Catalog vs. Solo Package
Should you try both formats?
In the annals of great direct marketing companies, fortunes have been made selling with both catalogs and solo packages. Both formats have their place in direct marketing and each serves a specific purpose.
Unfortunately, many companies (especially startups) misunderstand the criteria for these formats and make critical strategic mistakes when using them. Likewise, seasoned direct marketers may forget the benefits of one or the other format, ignoring potential profits. Let’s explore both formats and why each of them should be considered in your marketing programs.
What Makes a Catalog?
A common mistake among start-ups is the belief that the company has what it takes to build a profitable catalog program. At its core, a successful catalog is a collective merchandise concept, not a single-focus, single-category product line. A catalog is a store, offering a variety of products under a single concept.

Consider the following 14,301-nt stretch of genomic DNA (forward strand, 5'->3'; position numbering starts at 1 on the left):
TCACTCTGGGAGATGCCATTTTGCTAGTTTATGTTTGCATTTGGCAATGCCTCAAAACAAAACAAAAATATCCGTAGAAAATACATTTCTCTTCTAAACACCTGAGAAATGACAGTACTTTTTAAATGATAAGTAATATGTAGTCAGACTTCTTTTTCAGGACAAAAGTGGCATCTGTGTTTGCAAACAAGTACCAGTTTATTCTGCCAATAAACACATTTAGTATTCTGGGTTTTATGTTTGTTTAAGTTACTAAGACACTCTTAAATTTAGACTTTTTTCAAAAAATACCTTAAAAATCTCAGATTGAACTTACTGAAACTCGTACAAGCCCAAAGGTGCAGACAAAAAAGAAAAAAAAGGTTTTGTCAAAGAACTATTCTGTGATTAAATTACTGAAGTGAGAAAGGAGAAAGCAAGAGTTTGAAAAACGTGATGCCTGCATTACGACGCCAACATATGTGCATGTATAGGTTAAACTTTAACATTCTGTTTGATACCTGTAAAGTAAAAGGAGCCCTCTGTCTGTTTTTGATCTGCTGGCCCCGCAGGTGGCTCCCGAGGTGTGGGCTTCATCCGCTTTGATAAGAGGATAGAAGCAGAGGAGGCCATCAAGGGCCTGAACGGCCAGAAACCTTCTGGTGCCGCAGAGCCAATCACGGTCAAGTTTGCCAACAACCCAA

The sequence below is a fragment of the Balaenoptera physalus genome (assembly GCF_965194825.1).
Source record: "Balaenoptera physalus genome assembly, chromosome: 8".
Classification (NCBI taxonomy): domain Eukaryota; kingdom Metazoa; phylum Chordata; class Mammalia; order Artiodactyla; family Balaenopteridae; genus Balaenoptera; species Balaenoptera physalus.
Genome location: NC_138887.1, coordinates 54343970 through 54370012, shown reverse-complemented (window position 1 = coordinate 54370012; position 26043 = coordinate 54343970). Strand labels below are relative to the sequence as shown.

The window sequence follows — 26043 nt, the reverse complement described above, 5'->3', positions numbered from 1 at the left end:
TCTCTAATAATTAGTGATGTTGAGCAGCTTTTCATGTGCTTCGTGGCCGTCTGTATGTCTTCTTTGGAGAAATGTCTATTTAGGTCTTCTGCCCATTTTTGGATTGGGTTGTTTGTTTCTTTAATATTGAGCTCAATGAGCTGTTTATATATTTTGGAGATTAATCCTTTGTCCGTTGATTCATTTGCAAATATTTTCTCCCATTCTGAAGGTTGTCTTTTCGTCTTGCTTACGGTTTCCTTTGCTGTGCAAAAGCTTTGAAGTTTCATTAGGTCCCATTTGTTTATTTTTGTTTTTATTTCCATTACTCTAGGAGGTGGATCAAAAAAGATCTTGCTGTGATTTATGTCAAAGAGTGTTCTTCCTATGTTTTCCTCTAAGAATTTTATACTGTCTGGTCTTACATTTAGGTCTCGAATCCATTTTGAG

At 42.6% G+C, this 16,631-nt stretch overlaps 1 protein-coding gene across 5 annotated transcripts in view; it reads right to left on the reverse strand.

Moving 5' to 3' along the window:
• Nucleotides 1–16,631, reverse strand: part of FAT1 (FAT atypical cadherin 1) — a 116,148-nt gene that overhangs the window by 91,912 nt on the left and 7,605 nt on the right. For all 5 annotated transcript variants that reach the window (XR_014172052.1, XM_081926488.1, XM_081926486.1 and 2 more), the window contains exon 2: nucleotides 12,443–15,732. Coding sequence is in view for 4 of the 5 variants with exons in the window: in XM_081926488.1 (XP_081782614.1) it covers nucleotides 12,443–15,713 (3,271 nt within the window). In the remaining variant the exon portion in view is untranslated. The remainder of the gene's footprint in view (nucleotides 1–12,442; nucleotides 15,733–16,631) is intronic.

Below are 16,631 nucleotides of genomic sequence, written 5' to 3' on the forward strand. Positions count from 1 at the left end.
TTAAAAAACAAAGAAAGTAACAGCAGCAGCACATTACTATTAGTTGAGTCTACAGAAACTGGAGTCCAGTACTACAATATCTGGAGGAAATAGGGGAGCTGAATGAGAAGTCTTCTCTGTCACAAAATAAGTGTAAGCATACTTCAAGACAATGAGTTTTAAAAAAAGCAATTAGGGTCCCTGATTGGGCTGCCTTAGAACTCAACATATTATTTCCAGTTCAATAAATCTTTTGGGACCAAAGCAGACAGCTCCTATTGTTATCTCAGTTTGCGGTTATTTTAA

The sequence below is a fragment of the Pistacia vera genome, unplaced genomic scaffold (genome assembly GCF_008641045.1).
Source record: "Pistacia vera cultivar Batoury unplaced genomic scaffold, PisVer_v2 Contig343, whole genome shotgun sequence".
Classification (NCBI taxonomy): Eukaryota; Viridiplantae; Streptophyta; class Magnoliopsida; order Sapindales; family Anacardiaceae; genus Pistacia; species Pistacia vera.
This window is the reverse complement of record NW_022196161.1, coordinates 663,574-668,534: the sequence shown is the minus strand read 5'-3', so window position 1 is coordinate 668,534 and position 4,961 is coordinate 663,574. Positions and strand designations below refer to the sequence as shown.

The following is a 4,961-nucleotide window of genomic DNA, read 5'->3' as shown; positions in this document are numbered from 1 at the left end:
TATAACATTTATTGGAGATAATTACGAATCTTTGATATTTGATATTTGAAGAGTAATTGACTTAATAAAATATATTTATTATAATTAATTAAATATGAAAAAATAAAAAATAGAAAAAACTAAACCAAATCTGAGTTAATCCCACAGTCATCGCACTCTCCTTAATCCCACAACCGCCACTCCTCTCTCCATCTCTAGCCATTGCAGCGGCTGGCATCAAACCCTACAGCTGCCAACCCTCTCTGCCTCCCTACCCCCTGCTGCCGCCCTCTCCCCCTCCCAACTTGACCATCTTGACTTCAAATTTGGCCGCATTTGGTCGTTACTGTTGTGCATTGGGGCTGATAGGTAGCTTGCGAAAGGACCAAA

For example: A shoe store has a single-category product line, right? Yes, but a successful shoe catalog will not carry just dress shoes. It will add casual shoes, athletic shoes, socks and other footwear accessories to the merchandise mix. The reason: While customers may only need to purchase dress shoes once a year, they might buy other “types” of footwear all year long. This allows for repeat business.
Another common mistake direct marketers make is thinking a small collection of products will make a successful catalog program. Not so, especially when you are in prospecting mode. Catalogers must give prospects a wide variety of products and price points within a category. Never dabble in a category. As a rule, it’s difficult to make anything less than a 36-page catalog work while in growth mode
When Would a Cataloger Use a Solo Package?
A solo package is a format that comes in many shapes and sizes. Basically, it’s one or more marketing pieces—and can include a full catalog—placed in an envelope and mailed. Unlike a catalog, the marketing or product focus of a solo mailing should be much more homogeneous; by nature, it’s a simplified offering. In fact, a successful solo package works hard to simplify the offer (whether it’s selling a product, service, generating leads, etc.) and will repeat the message frequently throughout all of the components in the envelope.